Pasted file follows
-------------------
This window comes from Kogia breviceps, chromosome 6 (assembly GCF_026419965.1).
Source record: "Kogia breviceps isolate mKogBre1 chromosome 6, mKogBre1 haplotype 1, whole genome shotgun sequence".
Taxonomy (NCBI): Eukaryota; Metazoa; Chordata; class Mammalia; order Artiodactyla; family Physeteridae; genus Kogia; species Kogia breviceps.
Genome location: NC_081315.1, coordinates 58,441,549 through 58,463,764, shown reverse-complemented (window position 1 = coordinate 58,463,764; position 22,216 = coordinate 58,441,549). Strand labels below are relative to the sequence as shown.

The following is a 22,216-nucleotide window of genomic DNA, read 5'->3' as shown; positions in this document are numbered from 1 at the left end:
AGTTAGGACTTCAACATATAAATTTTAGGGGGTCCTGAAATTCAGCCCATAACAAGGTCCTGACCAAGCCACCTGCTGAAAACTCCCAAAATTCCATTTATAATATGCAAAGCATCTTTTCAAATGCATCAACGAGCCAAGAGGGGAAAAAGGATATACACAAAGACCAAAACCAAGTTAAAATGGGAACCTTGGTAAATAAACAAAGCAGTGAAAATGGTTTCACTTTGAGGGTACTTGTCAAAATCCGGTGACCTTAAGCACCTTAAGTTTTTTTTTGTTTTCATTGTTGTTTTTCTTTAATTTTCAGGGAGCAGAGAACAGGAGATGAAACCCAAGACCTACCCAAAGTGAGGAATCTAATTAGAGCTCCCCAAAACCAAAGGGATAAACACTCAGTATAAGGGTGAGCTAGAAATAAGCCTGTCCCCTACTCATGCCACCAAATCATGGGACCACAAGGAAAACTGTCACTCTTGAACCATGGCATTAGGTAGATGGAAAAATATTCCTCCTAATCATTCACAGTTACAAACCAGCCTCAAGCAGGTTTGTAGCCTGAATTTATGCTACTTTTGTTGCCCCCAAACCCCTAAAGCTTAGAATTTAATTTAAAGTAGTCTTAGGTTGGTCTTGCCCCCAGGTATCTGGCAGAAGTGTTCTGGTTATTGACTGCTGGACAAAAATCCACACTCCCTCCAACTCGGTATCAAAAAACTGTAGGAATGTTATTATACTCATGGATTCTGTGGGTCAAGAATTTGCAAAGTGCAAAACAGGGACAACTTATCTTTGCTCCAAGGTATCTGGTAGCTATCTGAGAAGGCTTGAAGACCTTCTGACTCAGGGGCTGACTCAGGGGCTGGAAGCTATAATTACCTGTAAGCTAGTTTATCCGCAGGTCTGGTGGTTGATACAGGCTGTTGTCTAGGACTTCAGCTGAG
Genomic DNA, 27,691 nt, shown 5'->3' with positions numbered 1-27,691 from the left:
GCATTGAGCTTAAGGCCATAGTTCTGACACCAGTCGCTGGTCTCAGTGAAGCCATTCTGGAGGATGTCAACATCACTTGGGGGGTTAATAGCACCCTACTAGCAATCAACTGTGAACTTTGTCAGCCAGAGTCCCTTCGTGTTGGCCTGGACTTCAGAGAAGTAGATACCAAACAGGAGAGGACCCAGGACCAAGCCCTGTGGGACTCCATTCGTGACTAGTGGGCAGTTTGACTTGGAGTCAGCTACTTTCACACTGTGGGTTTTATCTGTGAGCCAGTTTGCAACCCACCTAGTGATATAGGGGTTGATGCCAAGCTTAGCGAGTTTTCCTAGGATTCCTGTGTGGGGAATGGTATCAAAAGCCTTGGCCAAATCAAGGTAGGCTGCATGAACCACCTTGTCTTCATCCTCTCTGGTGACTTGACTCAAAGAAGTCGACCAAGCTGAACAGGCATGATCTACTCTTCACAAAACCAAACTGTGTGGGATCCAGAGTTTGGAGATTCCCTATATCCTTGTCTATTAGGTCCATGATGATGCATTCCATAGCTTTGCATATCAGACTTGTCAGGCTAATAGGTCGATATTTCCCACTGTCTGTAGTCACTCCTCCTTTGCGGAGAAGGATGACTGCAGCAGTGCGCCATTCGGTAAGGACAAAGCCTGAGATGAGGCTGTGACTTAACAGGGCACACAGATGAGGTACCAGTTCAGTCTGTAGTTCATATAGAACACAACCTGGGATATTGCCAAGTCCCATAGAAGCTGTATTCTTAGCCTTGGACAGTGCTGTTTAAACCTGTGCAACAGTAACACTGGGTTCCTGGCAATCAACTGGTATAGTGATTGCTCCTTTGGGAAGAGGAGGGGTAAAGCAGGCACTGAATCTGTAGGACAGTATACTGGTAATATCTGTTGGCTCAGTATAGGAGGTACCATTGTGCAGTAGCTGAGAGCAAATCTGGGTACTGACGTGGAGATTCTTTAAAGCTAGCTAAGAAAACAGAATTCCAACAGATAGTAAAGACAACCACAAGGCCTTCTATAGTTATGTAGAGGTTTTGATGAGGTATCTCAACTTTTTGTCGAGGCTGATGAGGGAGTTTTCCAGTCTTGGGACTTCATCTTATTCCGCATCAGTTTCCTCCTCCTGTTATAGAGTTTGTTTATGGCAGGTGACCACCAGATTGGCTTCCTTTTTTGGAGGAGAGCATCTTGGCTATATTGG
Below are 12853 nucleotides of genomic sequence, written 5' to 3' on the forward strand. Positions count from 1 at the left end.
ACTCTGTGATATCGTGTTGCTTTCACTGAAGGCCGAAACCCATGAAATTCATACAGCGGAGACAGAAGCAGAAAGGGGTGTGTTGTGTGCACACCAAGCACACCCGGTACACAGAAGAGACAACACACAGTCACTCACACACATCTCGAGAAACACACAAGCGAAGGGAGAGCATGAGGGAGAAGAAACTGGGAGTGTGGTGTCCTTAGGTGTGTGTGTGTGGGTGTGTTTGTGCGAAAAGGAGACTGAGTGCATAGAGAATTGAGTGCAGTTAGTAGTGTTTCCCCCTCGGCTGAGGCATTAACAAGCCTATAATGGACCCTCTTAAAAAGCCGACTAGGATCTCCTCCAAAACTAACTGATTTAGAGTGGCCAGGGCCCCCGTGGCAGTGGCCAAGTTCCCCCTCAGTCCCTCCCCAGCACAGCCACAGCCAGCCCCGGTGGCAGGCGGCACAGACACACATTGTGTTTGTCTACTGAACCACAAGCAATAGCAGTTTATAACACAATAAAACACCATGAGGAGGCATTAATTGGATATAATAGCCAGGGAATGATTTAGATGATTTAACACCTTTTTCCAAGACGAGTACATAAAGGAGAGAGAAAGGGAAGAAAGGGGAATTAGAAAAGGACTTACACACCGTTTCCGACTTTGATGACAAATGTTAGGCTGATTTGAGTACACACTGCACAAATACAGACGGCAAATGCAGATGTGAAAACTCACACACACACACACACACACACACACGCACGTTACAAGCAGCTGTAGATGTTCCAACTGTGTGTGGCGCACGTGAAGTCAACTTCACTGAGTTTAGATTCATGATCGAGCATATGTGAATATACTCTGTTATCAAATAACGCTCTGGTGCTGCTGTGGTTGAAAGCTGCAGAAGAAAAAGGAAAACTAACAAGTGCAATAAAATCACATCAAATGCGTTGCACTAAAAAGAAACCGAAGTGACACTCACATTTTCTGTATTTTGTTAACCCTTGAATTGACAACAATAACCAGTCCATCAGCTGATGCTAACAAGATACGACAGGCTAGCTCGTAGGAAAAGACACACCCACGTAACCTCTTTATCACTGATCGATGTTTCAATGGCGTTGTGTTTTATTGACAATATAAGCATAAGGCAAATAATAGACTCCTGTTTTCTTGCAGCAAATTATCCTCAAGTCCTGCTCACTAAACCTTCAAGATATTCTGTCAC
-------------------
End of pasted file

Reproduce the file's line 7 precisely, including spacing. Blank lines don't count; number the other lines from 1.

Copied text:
Genomic DNA, 27,691 nt, shown 5'->3' with positions numbered 1-27,691 from the left: